Book of Monsters – Film Review

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Director: Stewart Sparke
Cast: Lyndsey Craine, Michaela Longden, Lizzie Aaryn-Stanton
Certificate: 18

by Sarah Morgan

Did you ever read those ‘choose your own adventure’ books as a kid, the ones that had several different paths to take, with an alternative outcome for each one?

book of monsters film review coverIf so, you’ll probably give a big thumbs-up to the makers of Book of Monsters, a low-budget British horror movie to be admired.

Writer Paul Butler and director Stewart Sparke’s second feature-length film (their first, The Creature Below, was a psychological chiller that went down a storm at FrightFest in 2016) was funded by a Kickstarter campaign in which participants were asked to vote for certain elements they wanted to see – so if they hated the end result, they only had themselves to blame.

“Carnage”

Creating by committee doesn’t always end well, as the number of big-budget Hollywood movies hacked to pieces by producers who disagreed with a writer or director’s vision proves. But here, it seems to have worked a treat.

The story takes place at the 18th birthday party of Sophie, whose mother died in bizarre circumstances 10 years previously. Many uninvited guests from her school turn up to wreak havoc, but a bit of drunken, loutish and bitchy behaviour is nothing in comparison to the supernatural entities who break in and cause carnage.

Well, it’s one way to get rid of the troublemakers…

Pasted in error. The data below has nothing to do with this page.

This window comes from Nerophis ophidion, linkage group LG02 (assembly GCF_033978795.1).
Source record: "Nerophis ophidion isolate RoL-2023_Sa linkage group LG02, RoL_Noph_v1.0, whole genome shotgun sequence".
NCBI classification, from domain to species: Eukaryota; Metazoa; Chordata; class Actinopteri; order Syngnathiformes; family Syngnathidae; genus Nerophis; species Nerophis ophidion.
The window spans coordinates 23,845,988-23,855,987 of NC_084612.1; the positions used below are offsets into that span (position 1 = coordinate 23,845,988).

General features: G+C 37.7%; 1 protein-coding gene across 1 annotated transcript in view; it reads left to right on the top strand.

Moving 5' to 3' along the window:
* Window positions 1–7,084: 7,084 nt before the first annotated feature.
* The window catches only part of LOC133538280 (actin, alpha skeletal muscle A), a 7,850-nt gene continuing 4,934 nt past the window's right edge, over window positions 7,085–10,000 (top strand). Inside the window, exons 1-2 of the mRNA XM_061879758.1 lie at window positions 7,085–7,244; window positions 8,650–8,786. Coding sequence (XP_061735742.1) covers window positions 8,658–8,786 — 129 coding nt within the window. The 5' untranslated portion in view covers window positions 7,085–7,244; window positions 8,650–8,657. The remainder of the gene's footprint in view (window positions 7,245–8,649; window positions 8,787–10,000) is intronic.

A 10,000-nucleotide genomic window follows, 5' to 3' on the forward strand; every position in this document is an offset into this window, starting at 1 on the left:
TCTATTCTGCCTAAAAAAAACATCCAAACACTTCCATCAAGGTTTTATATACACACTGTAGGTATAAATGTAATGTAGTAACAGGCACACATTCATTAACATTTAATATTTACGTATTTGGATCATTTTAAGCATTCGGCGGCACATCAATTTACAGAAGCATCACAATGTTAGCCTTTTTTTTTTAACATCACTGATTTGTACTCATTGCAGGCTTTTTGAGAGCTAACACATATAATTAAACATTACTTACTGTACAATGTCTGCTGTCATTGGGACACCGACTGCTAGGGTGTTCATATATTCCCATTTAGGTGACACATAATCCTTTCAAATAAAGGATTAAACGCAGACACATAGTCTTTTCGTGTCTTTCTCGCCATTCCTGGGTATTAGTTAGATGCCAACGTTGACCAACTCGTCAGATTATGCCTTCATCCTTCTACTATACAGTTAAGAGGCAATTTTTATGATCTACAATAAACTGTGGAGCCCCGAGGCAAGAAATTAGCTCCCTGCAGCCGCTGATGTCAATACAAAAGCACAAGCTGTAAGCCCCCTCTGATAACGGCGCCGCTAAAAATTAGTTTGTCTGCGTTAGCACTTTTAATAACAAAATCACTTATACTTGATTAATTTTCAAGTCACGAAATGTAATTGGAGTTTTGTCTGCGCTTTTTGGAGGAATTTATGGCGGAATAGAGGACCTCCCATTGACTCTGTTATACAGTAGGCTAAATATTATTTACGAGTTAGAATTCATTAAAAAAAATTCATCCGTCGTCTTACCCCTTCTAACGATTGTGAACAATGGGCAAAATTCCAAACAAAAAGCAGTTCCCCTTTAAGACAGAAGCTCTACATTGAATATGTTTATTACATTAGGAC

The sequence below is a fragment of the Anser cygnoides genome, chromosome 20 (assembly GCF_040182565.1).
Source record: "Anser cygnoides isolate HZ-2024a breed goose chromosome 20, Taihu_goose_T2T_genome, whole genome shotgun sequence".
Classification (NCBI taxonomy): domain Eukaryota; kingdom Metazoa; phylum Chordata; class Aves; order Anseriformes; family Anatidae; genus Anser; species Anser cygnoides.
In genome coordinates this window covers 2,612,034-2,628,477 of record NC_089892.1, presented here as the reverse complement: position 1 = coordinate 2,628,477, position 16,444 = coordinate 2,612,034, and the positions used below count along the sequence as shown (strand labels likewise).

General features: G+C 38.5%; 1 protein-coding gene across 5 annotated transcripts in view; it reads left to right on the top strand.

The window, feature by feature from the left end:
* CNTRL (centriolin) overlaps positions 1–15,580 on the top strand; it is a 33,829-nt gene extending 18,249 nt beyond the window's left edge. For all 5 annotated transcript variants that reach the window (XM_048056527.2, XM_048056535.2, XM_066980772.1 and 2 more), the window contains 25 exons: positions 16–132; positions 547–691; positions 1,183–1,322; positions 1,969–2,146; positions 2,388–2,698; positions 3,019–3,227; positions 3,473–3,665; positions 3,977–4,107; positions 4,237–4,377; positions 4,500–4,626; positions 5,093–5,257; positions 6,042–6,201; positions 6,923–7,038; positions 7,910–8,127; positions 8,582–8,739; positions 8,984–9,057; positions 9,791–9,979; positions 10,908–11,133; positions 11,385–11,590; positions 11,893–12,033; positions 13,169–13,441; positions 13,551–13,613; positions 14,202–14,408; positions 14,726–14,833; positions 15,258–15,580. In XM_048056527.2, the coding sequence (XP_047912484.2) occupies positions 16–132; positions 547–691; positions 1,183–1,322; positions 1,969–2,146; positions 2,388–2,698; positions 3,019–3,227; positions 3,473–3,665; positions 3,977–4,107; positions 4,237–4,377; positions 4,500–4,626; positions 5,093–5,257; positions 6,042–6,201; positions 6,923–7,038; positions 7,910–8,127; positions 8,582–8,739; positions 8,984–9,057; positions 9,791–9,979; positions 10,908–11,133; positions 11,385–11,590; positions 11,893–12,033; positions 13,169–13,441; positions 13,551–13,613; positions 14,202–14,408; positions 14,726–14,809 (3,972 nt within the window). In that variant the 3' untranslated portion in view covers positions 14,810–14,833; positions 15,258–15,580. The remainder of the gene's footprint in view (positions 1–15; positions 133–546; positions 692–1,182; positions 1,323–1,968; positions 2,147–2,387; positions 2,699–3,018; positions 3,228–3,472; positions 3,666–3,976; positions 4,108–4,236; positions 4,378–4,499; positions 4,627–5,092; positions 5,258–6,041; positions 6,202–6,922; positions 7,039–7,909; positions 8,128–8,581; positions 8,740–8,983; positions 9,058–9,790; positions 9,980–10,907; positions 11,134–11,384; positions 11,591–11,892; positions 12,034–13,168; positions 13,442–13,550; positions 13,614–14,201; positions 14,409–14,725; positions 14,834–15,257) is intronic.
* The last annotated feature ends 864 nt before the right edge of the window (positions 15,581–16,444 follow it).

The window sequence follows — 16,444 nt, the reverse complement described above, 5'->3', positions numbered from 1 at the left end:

Soon, only Sophie, her two best friends and a handful of others remain to combat the forces of evil. Luckily for them, Sophie’s mother left behind a book that will prove very useful indeed…

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“Gruesome romp”

Lindsey Craine, in her first leading role, does a sterling job as Sophie, the meek girl who turns into a kick-ass monster-hunter as the film progresses. She’s ably supported by Michaela Longden and Lizzie Stanton. The three of them may look a little long in the tooth to be teenagers, but the tale is such a fast-paced gruesome romp and it’s easy to overlook that. Hellraiser fans will be pleased to see horror veteran Nicholas Vince pop up in a cameo as Sophie’s father.

There are a few dodgy special effects that look more like 1970s Doctor Who (anybody who’s seen the Jon Pertwee adventure ‘The Green Death’ will know what I mean), but again, watching the film is such an enjoyable way to spend 80 minutes or so that it doesn’t matter.

As long as you’re not expecting the Citizen Kane of horror, there’s much to admire here. I’m certainly looking forward to Butler and Sparke’s next project to see what they come up with.

Performances6.5
Direction8
Screenplay8.5
Originality7
Special Effects5
Extras7
Bonus Features:
•'Opening The Book of Monsters' Documentary
• 8 deleted scenes
• Alternate ending
• Gag reel
• Original concept film
The Book of Monsters is available on Blu-ray from Dark Rift Films, £14.99
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